Growing Futures 2024


Following a successful first year of Edible Bristol’s Growing Futures course we are excited to open up bookings for 2024

The aim of Growing Futures is to support participants to explore a deeper connection with growing food, supporting nature and land based futures, whether that is as a career or looking at self sufficiency.

Growing Futures is one day per week, February to October, every Thursday during Bristol term times, from 9.30-3 at Cultivation Place in Speedwell. There are also occasional visits to local producers and projects. During school holidays there is also the opportunity to come along to practical work parties on site.

The course involves lots of practical, hands on learning, from successful seed sowing, propagation, annual and perennial veg growing, to fruit trees and pruning, orchards and forest gardening. We support learning of circular systems, such as no dig, growing agroecologically and creating spaces and growing plans. All of this is backed up with theory based classroom sessions and with time allowed for reflection on subjects both with our team and peer to peer

Growing Futures is a great opportunity for exploration of land based careers and personal futures in light of the climate and biodiversity crises, and holds the group in a safe space to talk about these enormous issues whilst learning practical solutions. Whether participants are interested in land based careers or are just looking to create resilience in their own growing, the season opens up possibilities, networks and plenty of conversation, providing a safe space to explore, question and find your path onto a land based future.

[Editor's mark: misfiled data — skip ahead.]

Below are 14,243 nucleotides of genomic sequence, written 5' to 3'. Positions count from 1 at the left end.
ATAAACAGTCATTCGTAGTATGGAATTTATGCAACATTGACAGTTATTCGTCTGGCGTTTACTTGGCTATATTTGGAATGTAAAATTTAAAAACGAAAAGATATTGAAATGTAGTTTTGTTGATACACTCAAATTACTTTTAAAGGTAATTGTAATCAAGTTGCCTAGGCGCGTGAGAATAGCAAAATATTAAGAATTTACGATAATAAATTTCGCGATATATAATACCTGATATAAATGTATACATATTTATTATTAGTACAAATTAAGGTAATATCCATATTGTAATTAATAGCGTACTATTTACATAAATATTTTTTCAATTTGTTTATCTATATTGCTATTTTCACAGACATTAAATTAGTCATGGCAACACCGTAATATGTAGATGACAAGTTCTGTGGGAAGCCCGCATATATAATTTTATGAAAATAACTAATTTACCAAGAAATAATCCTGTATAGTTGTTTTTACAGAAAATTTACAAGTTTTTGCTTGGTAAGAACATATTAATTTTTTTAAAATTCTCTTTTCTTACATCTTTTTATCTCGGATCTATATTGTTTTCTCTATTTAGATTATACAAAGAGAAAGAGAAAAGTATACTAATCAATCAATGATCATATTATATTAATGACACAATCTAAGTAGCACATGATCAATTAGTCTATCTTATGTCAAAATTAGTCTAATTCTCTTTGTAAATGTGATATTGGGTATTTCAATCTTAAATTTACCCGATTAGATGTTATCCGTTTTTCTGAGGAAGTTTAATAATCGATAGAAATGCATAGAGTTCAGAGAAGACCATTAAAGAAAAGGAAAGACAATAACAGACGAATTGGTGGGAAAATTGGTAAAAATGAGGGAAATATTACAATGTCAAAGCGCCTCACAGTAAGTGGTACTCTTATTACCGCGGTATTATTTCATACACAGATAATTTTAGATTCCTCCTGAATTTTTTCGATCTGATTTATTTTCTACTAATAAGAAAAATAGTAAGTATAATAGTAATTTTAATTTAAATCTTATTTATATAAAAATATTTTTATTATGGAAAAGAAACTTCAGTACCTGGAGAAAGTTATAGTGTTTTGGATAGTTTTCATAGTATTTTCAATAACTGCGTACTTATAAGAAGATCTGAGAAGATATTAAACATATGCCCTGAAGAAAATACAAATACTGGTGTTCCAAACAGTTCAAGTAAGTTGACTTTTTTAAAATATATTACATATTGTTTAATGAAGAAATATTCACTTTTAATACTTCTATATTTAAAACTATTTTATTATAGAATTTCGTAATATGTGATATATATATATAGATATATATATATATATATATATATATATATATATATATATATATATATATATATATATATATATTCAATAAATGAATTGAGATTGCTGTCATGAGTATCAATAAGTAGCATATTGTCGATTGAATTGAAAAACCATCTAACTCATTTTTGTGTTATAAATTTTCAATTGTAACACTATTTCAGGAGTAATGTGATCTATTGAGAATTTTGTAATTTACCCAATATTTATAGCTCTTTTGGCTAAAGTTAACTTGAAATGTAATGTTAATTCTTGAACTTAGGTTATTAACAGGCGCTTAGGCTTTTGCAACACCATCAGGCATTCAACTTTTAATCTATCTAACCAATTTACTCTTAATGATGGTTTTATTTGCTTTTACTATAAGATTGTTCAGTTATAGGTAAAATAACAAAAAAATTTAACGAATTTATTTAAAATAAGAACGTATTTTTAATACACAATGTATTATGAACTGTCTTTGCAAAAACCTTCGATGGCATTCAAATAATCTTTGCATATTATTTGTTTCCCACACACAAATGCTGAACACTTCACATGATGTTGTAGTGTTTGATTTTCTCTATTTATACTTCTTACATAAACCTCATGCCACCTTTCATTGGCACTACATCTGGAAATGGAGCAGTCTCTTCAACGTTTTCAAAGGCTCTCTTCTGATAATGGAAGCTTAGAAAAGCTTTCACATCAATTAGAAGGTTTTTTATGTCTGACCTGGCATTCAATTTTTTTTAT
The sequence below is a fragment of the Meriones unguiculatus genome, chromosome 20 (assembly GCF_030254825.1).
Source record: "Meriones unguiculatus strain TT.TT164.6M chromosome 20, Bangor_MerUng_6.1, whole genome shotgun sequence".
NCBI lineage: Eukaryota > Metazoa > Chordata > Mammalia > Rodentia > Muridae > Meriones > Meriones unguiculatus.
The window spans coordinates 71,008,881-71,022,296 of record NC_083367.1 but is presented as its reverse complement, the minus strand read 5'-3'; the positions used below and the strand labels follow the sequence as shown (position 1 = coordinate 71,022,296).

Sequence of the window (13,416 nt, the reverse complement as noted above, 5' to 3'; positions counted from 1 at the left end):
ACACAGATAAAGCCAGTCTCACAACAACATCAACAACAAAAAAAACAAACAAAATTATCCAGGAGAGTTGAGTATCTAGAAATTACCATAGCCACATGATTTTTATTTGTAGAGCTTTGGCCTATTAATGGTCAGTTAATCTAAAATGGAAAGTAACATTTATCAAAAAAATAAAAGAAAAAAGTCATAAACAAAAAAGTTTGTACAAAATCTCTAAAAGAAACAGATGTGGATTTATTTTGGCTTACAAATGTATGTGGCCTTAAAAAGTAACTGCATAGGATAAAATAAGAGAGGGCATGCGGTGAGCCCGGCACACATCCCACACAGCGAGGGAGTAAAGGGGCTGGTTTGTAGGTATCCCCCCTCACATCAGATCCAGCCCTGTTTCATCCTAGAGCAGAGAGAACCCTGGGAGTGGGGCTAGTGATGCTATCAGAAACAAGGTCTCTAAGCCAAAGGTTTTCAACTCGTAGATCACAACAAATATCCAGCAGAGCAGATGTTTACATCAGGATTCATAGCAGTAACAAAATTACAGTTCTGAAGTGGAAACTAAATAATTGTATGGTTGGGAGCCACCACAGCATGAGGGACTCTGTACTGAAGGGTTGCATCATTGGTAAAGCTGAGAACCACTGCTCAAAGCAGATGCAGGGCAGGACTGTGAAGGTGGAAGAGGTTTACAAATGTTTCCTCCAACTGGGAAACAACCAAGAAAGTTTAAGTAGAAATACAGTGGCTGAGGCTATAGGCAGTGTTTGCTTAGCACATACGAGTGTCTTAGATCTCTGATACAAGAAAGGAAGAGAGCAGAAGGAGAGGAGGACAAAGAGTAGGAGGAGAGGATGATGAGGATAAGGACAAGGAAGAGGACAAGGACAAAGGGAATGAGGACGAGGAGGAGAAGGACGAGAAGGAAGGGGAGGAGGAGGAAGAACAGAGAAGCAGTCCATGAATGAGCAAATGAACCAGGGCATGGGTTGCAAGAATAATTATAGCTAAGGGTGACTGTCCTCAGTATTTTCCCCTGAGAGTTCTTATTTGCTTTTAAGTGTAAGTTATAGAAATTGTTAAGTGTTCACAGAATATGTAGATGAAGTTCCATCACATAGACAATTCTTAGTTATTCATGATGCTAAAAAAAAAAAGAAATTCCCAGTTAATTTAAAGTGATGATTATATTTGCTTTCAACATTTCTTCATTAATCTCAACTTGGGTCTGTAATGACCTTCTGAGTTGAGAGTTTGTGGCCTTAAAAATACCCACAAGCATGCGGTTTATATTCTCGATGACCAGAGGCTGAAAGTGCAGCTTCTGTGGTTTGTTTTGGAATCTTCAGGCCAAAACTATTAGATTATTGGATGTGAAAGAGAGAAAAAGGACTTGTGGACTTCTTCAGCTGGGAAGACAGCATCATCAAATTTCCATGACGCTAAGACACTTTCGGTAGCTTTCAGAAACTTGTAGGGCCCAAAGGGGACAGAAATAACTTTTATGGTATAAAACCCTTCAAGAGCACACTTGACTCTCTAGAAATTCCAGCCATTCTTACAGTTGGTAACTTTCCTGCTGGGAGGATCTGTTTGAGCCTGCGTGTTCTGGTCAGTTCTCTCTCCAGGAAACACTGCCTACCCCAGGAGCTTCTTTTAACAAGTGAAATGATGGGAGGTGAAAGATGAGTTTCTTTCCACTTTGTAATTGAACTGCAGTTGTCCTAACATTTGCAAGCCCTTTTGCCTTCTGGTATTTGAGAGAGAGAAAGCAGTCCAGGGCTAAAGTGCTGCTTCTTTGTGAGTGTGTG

Term 1

W/C 19thth February -w/c 25th March

This terms will cover basic agroecological growing principals including soil and bed preparation and management, composting, soil health and the soil food web along with seasonal seed sowing. There will be a focus on observation of the land to understand what it needs and how it behaves. There will also be a full session on pruning fruit trees, based at our Millennium Square Gardens.

Term 2

w/c 15th April-w/c 24thMay

This term we will look at the principles of agroecology and seasonality, focusing on utilising knowledge from term 1 and building on that. Working both in a polytunnel and in outside beds we will look at how to get the best harvests whilst still focusing on soil health, working with the seasons. Introducing productive margins for wildlife, as well as the importance of ponds and utilising any waste as materials for composting, and eliminating the need to buy in inputs. Alongside sowing and planting, intercropping and the beginnings of harvesting this term will be vital learning to build on in future terms.

Term 3

w/c 3rdth June- w/c 23rd July

Building on term 2, term 3 will focus on observation, plant health, maintaining land and healthy soils, alongside propagation and harvesting. This term will also see opportunities to hear farmers and growers speak about their businesses and projects. There will also be focus on business, from setting up to governance and ensuring your business model works for you and the land on which it relies.

Term 4

w/c 2nd September- 25hth October